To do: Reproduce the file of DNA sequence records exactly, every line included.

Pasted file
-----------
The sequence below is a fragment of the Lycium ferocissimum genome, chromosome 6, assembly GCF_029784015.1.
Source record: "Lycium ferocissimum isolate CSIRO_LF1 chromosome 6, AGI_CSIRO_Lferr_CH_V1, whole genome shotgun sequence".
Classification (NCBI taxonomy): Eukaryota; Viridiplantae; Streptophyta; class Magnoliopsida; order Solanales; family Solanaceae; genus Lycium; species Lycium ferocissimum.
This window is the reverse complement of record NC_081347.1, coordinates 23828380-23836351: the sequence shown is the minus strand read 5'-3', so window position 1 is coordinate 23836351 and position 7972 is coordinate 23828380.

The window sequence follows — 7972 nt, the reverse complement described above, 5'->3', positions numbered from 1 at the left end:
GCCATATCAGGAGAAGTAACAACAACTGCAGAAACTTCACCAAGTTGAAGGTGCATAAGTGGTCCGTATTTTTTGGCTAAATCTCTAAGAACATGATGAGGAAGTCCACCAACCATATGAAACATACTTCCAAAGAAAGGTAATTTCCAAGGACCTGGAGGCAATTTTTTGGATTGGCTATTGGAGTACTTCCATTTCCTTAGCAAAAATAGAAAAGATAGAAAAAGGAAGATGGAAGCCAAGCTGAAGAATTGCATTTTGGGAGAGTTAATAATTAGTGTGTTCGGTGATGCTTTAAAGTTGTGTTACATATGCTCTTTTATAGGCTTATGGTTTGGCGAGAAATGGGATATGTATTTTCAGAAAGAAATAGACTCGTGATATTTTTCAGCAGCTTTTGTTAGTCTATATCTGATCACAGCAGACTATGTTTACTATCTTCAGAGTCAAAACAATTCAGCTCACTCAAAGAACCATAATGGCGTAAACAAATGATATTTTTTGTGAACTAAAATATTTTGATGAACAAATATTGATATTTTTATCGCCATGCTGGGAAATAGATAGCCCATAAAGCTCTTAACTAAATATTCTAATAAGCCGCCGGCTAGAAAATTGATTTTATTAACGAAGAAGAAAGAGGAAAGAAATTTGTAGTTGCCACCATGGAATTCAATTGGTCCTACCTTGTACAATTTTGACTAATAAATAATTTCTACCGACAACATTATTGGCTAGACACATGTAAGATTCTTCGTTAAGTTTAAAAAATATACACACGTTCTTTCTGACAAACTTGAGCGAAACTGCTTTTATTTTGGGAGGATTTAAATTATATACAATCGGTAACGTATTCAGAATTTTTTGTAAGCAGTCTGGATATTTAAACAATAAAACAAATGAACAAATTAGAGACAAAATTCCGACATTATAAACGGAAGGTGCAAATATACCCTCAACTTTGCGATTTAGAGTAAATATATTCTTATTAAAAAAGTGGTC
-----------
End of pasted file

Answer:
The sequence below is a fragment of the Lycium ferocissimum genome, chromosome 6, assembly GCF_029784015.1.
Source record: "Lycium ferocissimum isolate CSIRO_LF1 chromosome 6, AGI_CSIRO_Lferr_CH_V1, whole genome shotgun sequence".
Classification (NCBI taxonomy): Eukaryota; Viridiplantae; Streptophyta; class Magnoliopsida; order Solanales; family Solanaceae; genus Lycium; species Lycium ferocissimum.
This window is the reverse complement of record NC_081347.1, coordinates 23828380-23836351: the sequence shown is the minus strand read 5'-3', so window position 1 is coordinate 23836351 and position 7972 is coordinate 23828380.

The window sequence follows — 7972 nt, the reverse complement described above, 5'->3', positions numbered from 1 at the left end:
GCCATATCAGGAGAAGTAACAACAACTGCAGAAACTTCACCAAGTTGAAGGTGCATAAGTGGTCCGTATTTTTTGGCTAAATCTCTAAGAACATGATGAGGAAGTCCACCAACCATATGAAACATACTTCCAAAGAAAGGTAATTTCCAAGGACCTGGAGGCAATTTTTTGGATTGGCTATTGGAGTACTTCCATTTCCTTAGCAAAAATAGAAAAGATAGAAAAAGGAAGATGGAAGCCAAGCTGAAGAATTGCATTTTGGGAGAGTTAATAATTAGTGTGTTCGGTGATGCTTTAAAGTTGTGTTACATATGCTCTTTTATAGGCTTATGGTTTGGCGAGAAATGGGATATGTATTTTCAGAAAGAAATAGACTCGTGATATTTTTCAGCAGCTTTTGTTAGTCTATATCTGATCACAGCAGACTATGTTTACTATCTTCAGAGTCAAAACAATTCAGCTCACTCAAAGAACCATAATGGCGTAAACAAATGATATTTTTTGTGAACTAAAATATTTTGATGAACAAATATTGATATTTTTATCGCCATGCTGGGAAATAGATAGCCCATAAAGCTCTTAACTAAATATTCTAATAAGCCGCCGGCTAGAAAATTGATTTTATTAACGAAGAAGAAAGAGGAAAGAAATTTGTAGTTGCCACCATGGAATTCAATTGGTCCTACCTTGTACAATTTTGACTAATAAATAATTTCTACCGACAACATTATTGGCTAGACACATGTAAGATTCTTCGTTAAGTTTAAAAAATATACACACGTTCTTTCTGACAAACTTGAGCGAAACTGCTTTTATTTTGGGAGGATTTAAATTATATACAATCGGTAACGTATTCAGAATTTTTTGTAAGCAGTCTGGATATTTAAACAATAAAACAAATGAACAAATTAGAGACAAAATTCCGACATTATAAACGGAAGGTGCAAATATACCCTCAACTTTGCGATTTAGAGTAAATATATTCTTATTAAAAAAGTGGTC